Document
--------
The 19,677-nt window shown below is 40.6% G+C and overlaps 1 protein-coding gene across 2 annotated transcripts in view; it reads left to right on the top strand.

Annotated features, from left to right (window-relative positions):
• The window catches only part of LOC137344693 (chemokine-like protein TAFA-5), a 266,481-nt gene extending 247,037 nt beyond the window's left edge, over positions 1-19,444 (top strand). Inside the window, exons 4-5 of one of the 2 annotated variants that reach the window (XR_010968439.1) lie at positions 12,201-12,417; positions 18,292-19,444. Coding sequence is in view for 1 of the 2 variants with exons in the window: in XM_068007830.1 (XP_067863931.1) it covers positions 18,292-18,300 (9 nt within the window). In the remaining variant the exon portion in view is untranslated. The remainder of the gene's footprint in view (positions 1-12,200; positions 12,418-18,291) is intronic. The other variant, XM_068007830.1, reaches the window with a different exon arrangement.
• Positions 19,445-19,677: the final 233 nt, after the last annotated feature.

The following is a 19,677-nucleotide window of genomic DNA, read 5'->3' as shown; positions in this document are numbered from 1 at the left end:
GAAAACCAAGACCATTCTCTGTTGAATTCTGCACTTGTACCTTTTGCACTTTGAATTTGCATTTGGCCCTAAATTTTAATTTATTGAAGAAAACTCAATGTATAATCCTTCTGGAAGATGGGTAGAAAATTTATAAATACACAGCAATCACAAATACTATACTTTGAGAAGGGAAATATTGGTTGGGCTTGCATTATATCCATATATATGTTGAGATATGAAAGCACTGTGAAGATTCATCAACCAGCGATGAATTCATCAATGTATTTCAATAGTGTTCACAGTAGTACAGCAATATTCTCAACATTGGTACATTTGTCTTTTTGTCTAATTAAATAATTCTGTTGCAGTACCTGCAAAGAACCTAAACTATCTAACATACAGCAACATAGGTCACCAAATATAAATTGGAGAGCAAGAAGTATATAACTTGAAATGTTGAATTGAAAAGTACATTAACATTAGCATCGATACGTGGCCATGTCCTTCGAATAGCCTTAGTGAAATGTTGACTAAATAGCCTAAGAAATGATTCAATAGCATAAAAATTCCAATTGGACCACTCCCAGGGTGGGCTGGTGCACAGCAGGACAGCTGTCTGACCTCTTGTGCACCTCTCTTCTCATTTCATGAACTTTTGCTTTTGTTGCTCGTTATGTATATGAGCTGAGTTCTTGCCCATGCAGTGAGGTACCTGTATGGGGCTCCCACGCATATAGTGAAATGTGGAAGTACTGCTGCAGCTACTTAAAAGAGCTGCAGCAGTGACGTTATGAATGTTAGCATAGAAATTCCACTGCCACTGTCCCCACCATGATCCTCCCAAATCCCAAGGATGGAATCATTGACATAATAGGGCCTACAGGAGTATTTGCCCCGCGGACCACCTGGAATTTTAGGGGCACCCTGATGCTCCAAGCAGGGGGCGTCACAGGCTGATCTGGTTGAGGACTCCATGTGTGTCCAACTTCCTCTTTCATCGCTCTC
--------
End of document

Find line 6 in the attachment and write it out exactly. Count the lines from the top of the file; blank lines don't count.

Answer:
GAAAACCAAGACCATTCTCTGTTGAATTCTGCACTTGTACCTTTTGCACTTTGAATTTGCATTTGGCCCTAAATTTTAATTTATTGAAGAAAACTCAATGTATAATCCTTCTGGAAGATGGGTAGAAAATTTATAAATACACAGCAATCACAAATACTATACTTTGAGAAGGGAAATATTGGTTGGGCTTGCATTATATCCATATATATGTTGAGATATGAAAGCACTGTGAAGATTCATCAACCAGCGATGAATTCATCAATGTATTTCAATAGTGTTCACAGTAGTACAGCAATATTCTCAACATTGGTACATTTGTCTTTTTGTCTAATTAAATAATTCTGTTGCAGTACCTGCAAAGAACCTAAACTATCTAACATACAGCAACATAGGTCACCAAATATAAATTGGAGAGCAAGAAGTATATAACTTGAAATGTTGAATTGAAAAGTACATTAACATTAGCATCGATACGTGGCCATGTCCTTCGAATAGCCTTAGTGAAATGTTGACTAAATAGCCTAAGAAATGATTCAATAGCATAAAAATTCCAATTGGACCACTCCCAGGGTGGGCTGGTGCACAGCAGGACAGCTGTCTGACCTCTTGTGCACCTCTCTTCTCATTTCATGAACTTTTGCTTTTGTTGCTCGTTATGTATATGAGCTGAGTTCTTGCCCATGCAGTGAGGTACCTGTATGGGGCTCCCACGCATATAGTGAAATGTGGAAGTACTGCTGCAGCTACTTAAAAGAGCTGCAGCAGTGACGTTATGAATGTTAGCATAGAAATTCCACTGCCACTGTCCCCACCATGATCCTCCCAAATCCCAAGGATGGAATCATTGACATAATAGGGCCTACAGGAGTATTTGCCCCGCGGACCACCTGGAATTTTAGGGGCACCCTGATGCTCCAAGCAGGGGGCGTCACAGGCTGATCTGGTTGAGGACTCCATGTGTGTCCAACTTCCTCTTTCATCGCTCTC